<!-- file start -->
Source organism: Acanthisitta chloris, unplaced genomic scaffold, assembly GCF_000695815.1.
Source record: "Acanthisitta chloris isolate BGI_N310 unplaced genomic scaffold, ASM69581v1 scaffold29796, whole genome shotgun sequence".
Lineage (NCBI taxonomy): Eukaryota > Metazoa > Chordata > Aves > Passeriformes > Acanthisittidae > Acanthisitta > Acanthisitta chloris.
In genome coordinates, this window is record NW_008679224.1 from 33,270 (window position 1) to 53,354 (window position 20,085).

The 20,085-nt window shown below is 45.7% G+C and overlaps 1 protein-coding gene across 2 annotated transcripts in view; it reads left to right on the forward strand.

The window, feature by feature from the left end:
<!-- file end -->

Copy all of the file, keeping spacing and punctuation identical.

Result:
Source organism: Acanthisitta chloris, unplaced genomic scaffold, assembly GCF_000695815.1.
Source record: "Acanthisitta chloris isolate BGI_N310 unplaced genomic scaffold, ASM69581v1 scaffold29796, whole genome shotgun sequence".
Lineage (NCBI taxonomy): Eukaryota > Metazoa > Chordata > Aves > Passeriformes > Acanthisittidae > Acanthisitta > Acanthisitta chloris.
In genome coordinates, this window is record NW_008679224.1 from 33,270 (window position 1) to 53,354 (window position 20,085).

The 20,085-nt window shown below is 45.7% G+C and overlaps 1 protein-coding gene across 2 annotated transcripts in view; it reads left to right on the forward strand.

The window, feature by feature from the left end: